Furthermore, hospital campuses are also logistically difficult to manage due to the expansive campuses, open visiting hours, resulting in hundreds of individuals coming and going each day, as well as extremely private information pertaining to patient records. This combination makes the need to listen to the sentiment onsite all the more relevant. Public safety, the safety of those working at hospitals and those visiting them, can be enhanced by simply being aware of the emotional swings on the ground so that the relevant elements can preempt and respond accordingly. Leveraging the open-source data that is available within your own hospital campus is a way for you to be everywhere without actually being there.

What can we do to help? Location-based platforms are uniquely sensitive to campus issues and dynamics because they live within the geography where they are deployed. Local end-users can understand the issues and dynamics that are particular to a campus or community. By focusing on the location of the posts we can hone in on issues campuses are facing at home - everything from active shooters to hazing to online bullying.

It’s hard to know how to get started with the volume of constant flowing social media data being shared today. Here are the top 5 recommendations to get access to actionable social media data and start predicting, analyzing and acting on the real-time information today:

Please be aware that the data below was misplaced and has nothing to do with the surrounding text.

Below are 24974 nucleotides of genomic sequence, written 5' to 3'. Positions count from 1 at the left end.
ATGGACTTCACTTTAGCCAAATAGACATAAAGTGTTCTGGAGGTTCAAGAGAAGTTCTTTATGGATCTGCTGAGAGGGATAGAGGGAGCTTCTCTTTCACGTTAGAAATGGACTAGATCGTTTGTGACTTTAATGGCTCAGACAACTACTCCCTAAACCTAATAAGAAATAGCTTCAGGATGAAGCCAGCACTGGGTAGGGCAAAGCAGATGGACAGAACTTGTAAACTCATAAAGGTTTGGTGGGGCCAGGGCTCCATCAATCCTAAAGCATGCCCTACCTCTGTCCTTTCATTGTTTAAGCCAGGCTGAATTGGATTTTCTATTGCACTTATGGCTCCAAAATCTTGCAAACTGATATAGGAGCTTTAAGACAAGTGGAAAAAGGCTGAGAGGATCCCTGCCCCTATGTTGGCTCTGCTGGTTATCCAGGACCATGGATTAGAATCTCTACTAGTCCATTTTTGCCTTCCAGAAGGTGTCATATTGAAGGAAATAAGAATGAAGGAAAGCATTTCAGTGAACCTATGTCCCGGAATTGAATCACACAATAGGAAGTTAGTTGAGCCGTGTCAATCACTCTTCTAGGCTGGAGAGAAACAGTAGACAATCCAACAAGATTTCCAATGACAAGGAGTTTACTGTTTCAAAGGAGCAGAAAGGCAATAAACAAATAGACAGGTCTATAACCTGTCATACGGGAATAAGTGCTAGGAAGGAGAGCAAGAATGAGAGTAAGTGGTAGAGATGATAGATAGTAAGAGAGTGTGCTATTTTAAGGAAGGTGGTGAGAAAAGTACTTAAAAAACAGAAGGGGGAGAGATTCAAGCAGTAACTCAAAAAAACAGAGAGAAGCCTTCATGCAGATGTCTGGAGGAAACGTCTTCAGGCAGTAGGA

Start with Location: By narrowing the location focus of social media, social data from specific campus locations (buildings, streets, arenas, parking lots, etc.) as well as surrounding areas of campus, provides the most actionable information. First focus locally, then take into consideration national or global trends for the most success.

Real Time: Monitoring content as it’s created improves response time and efficiency. Many campuses have a command center or operations center that listens and analyzes many different data sources 24/7. Social media platforms that deliver real-time content and analytics provide instant intelligence to inform decisions about resource deployment and response strategies.